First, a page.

As noted in Part 1 of this article, the issue of Host Liability is categorized in 3 ways: Employer, Commercial, and Social. These principles and best practices are important to keep in mind, especially during the Christmas holiday season. In Part 2, we will focus on the Commercial and Social Host Liability categories.
Commercial Host Liability
The concept of commercial host liability was set out by the Supreme Court of Canada in a case dating back to 1973. In that case, a customer sued a bar for damages he suffered as a result of being hit by a motor vehicle after leaving a bar.
This decision established that bars, restaurants, and other commercial establishments that serve alcohol have a duty to protect their customers and the public. They cannot serve customers alcohol to the point of intoxication, and then turn them loose onto the streets. These principles have been affirmed in a recent BC Court of Appeal decision. In another case of the same year, the Court held a pub 20% liable for the actions of the defendant who, after drinking at the pub, was involved in a car accident. The bartender did not notice that the defendant was becoming extremely drunk since the defendant was neither falling down or slurring their words.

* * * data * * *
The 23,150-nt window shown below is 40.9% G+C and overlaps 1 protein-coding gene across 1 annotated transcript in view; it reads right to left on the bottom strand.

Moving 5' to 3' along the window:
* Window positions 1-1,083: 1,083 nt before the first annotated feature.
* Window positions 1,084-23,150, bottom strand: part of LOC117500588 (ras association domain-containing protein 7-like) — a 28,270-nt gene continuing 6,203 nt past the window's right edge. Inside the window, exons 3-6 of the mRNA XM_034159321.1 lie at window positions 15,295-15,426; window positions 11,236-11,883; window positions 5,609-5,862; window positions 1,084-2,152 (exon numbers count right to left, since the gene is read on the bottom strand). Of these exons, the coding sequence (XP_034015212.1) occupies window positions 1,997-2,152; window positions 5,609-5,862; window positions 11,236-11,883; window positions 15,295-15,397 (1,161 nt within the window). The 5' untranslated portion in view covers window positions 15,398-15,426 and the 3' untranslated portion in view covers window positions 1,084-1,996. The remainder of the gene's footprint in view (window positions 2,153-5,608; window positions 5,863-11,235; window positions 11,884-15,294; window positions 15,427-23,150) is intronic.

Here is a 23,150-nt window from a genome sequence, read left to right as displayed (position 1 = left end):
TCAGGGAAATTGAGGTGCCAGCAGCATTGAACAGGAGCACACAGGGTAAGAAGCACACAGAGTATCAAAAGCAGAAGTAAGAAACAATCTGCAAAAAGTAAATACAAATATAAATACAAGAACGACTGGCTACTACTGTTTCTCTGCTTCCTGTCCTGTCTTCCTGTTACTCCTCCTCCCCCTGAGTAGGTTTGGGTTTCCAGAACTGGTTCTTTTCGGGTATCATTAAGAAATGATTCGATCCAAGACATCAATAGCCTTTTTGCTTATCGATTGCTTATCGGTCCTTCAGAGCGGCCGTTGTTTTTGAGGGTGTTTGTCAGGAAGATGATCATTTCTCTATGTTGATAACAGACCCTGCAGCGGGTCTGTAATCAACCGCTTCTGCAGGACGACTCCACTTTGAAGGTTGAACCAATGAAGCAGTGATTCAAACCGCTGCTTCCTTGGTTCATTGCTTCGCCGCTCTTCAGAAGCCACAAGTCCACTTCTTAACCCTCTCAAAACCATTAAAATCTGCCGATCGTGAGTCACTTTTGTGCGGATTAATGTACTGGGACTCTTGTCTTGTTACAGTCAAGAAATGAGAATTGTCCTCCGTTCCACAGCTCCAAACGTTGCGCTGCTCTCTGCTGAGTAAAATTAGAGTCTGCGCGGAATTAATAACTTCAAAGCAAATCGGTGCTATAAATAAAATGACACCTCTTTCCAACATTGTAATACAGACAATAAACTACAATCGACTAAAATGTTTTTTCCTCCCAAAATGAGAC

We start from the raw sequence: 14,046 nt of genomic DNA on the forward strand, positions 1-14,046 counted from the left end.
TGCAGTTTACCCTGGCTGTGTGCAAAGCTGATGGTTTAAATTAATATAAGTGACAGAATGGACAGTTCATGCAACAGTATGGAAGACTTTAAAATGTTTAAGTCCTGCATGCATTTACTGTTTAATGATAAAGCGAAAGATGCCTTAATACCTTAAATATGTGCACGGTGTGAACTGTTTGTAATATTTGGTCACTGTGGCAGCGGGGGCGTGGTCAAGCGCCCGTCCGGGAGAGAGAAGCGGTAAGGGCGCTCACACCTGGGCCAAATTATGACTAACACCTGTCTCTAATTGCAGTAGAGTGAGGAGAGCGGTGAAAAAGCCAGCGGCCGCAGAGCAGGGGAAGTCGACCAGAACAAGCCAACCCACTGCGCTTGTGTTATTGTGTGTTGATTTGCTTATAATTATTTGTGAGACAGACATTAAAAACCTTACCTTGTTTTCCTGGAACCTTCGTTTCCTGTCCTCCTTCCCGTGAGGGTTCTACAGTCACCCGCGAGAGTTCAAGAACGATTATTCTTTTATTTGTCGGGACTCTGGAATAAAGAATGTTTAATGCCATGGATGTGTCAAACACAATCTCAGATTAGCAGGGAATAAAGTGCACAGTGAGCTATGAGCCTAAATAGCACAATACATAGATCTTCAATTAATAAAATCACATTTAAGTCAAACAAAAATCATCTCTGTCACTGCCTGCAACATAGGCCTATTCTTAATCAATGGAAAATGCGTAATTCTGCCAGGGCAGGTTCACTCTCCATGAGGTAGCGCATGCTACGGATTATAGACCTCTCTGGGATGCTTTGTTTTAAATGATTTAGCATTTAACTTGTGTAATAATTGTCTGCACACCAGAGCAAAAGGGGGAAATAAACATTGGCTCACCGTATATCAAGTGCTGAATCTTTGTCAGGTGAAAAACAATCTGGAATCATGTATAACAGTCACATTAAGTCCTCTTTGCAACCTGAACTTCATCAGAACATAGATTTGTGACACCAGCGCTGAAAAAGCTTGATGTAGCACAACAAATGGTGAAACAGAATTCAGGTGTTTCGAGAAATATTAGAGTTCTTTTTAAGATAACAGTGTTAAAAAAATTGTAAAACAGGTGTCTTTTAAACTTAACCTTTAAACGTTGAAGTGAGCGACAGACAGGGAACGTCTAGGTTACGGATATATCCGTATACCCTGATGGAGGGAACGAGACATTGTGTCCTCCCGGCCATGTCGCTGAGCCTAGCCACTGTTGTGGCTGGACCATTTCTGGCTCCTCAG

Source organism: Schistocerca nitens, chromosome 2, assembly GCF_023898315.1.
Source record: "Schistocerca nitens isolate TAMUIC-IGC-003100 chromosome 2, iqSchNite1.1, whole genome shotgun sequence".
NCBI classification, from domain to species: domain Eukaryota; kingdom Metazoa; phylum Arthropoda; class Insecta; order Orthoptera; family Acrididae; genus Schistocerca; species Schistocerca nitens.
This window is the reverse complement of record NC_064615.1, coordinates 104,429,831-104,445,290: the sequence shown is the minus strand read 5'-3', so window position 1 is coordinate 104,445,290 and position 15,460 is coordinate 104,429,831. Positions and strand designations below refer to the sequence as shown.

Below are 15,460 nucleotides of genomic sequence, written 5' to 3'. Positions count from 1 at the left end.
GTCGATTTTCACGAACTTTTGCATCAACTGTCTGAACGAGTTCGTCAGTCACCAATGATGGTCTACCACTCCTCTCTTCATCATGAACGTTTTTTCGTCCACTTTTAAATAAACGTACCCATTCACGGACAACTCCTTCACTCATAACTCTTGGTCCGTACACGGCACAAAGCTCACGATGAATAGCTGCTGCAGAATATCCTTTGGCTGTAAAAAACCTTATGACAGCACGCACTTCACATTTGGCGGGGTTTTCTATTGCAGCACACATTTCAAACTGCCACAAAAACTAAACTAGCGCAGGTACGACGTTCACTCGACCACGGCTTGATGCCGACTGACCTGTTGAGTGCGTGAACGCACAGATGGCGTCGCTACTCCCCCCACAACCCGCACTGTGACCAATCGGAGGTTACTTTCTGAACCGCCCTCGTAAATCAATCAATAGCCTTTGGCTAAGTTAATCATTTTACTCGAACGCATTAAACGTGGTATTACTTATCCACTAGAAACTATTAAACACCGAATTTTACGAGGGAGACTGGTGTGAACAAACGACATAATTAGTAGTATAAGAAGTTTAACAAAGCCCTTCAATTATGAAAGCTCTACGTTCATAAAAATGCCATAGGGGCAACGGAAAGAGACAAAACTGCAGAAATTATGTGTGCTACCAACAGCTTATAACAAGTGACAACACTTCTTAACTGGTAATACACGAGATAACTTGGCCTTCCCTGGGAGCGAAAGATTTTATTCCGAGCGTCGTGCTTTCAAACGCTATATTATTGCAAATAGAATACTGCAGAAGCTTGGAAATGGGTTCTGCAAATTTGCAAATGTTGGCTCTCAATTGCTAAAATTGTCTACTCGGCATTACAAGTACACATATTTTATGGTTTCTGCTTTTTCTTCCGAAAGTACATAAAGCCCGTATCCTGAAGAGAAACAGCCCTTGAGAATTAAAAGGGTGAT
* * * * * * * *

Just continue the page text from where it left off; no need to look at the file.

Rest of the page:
Social Host Liability
Thirty years later, in another case before the Supreme Court of Canada the issue was tackled about whether individuals who host a party can also be held liable for the actions of their intoxicated guests.
In this case, the defendants had hosted a New Year’s Eve party at their home. The guests of the party provided their own alcohol. One of their guests drove home from the party in an intoxicated state. While on his way home, he collided head-on with another vehicle, killing one of the passengers and seriously injuring three others. The party hosts were not held liable for the car accident. The Court explained that a social host may be held liable if their conduct contributed to the risk:
A social host; a party where alcohol is served is not under a duty of care to members of the public who may be injured by a guest’s actions unless the host’s conduct implicates him or her in the creation or exacerbation of the risk.